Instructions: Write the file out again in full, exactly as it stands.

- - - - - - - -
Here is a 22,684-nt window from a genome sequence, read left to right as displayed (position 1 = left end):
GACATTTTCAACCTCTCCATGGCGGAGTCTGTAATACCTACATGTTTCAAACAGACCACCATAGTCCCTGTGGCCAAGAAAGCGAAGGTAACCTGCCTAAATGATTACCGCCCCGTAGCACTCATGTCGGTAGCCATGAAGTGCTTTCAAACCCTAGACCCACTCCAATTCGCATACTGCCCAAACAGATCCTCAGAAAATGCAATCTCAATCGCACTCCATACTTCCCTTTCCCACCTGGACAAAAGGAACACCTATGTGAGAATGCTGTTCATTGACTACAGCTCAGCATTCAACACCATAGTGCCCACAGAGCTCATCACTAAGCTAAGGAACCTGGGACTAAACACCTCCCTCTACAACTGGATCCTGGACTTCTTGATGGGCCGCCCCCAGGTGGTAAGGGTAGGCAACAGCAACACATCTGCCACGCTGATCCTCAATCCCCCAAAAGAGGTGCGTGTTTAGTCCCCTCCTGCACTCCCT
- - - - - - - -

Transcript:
Here is a 22,684-nt window from a genome sequence, read left to right as displayed (position 1 = left end):
GACATTTTCAACCTCTCCATGGCGGAGTCTGTAATACCTACATGTTTCAAACAGACCACCATAGTCCCTGTGGCCAAGAAAGCGAAGGTAACCTGCCTAAATGATTACCGCCCCGTAGCACTCATGTCGGTAGCCATGAAGTGCTTTCAAACCCTAGACCCACTCCAATTCGCATACTGCCCAAACAGATCCTCAGAAAATGCAATCTCAATCGCACTCCATACTTCCCTTTCCCACCTGGACAAAAGGAACACCTATGTGAGAATGCTGTTCATTGACTACAGCTCAGCATTCAACACCATAGTGCCCACAGAGCTCATCACTAAGCTAAGGAACCTGGGACTAAACACCTCCCTCTACAACTGGATCCTGGACTTCTTGATGGGCCGCCCCCAGGTGGTAAGGGTAGGCAACAGCAACACATCTGCCACGCTGATCCTCAATCCCCCAAAAGAGGTGCGTGTTTAGTCCCCTCCTGCACTCCCT